I sure don’t feel that way. I know plenty of cops. They’re real people to me, and I want them to be good at their jobs. Their lives matter to me. I have always assumed that the #blacklivesmatter campaign was a way of saying “We want black lives to matter as much as white lives currently do.”
Anyway, writing back to Walter, I wanted to make the point that we’re not dehumanizing all cops if we acknowledge that there’s a problem in this country with death at the hands of police.
And then I wondered how often it happens per year.
As I get older, collective efforts seem like more fun, so I’m proud to stand with my colleagues at WNPR as Best Radio Station. Also won Best Blogger. I win every year because I’m the only name everybody knows. I’m a terrible blogger. Give it to someone else. Please.
If you do nothing else for me this week, listen to my interview with Nancy Butler, a wonderful, radiant lady who founded an “inclusive evangelical” (LGBTQ welcome!) church here. Nancy has ALS. You can’t see it the picture but she’s in a high tech wheelchair, still preaching on Sundays. I’ve been attending her church all month. I’ve learned a lot from her. Mostly about joy. (The t-shirt I’m wearing here says “God Listens.” It’s from a Christian radio station.)
What else? Today’s “wish I thought of it” image. Emily Nussbaum writing about Claire Foy as Anne Boleyn in Wolf Hall (the TV series, not the book, Broadway play or fragrance).
Pearls framing her cleavage, eyes narrowed, chin high, she seems eternally aware that she’s being watched, because she’s stuck inside a truly insane system, a reproductive panopticon in which all that matters is the illusion of virginity and the emergence of a male heir, as wombs are traded like unstable derivatives.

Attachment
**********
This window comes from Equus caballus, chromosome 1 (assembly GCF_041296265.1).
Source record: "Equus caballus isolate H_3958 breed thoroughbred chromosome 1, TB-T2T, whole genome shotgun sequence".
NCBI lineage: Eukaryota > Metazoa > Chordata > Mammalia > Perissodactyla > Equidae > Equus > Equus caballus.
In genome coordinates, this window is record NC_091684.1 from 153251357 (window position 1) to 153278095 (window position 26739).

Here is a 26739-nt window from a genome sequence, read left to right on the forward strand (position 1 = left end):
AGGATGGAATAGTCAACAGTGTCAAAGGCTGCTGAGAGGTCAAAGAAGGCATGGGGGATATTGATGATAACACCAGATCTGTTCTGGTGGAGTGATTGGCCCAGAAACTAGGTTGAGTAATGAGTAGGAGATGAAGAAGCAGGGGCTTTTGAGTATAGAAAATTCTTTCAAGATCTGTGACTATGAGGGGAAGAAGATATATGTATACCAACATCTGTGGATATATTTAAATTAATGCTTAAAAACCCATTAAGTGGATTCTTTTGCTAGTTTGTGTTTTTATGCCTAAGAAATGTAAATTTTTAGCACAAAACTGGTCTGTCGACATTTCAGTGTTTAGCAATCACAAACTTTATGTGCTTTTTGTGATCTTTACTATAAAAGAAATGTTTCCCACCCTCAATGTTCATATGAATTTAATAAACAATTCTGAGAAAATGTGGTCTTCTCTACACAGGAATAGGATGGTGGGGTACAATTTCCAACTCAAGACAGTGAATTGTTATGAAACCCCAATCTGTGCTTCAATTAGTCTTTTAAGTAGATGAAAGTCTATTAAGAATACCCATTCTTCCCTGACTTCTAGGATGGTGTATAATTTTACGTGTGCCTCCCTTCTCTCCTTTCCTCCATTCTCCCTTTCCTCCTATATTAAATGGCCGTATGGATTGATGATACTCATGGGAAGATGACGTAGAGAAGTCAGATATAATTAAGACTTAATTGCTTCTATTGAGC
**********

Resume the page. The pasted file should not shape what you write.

One of the themes of 2015, for me, is people getting in huge amounts of trouble for doing things that don’t seem all that bad. In other words, the whole Jon Ronson thing. None of us is exempt. I’ve already had one guy, listening to me on the WWL Wheelhouse, accuse me of being a racist based on a certain inflection, a wryness he detected in my voice when I spoke of Sir Charles. At least he had the decency to accuse me privately. There are exceptions. Britt McHenry really needed to be brought up short and I totally believe she is going to be a sweet and wonderful person from now on. I mean, go ahead. Tow her car again. I bet she’ll be cool with it.
Anyway, I’ve decided to keep track, a little. Today’s Shame Index concerns Lisa T. McElroy. You all remember her, right? Probably not. That’s the odd thing about this one. On a 1 to 10 scale…
THING SHE DID: I’d give it a 1. I mean, pasting in the (anal beads) porn link by mistake is way over on the “funny little thing that happened” side of the scale, as opposed to the “this proves you’re a horrible person” side. That’s why McElroy’s a 1 and McHenry’s a 7. I know! They’re hard to keep straight
AMOUNT OF PUBLIC SHAMING: 4? It seems that, professionally, there were some fairly ridiculous consequences. And according to all the updates in that link, I guess it went a wee bit viral. But you can still count me among the people who didn’t really remember this story and thought McElroy was kind of dumb to revive it (and probably double its audience in the process).
SEVENTIES MEMORY THIS STIRS UP. Part of Chevy Chase’s shtik when he anchored SNL’s Weekend Update was to be caught on the phone saying something compromising — “I’m sure the trucker just thought you had your head in my lap.” — as the camera went live. And I swear to you, one of those was: “I still don’t understand who pulls out the beads.”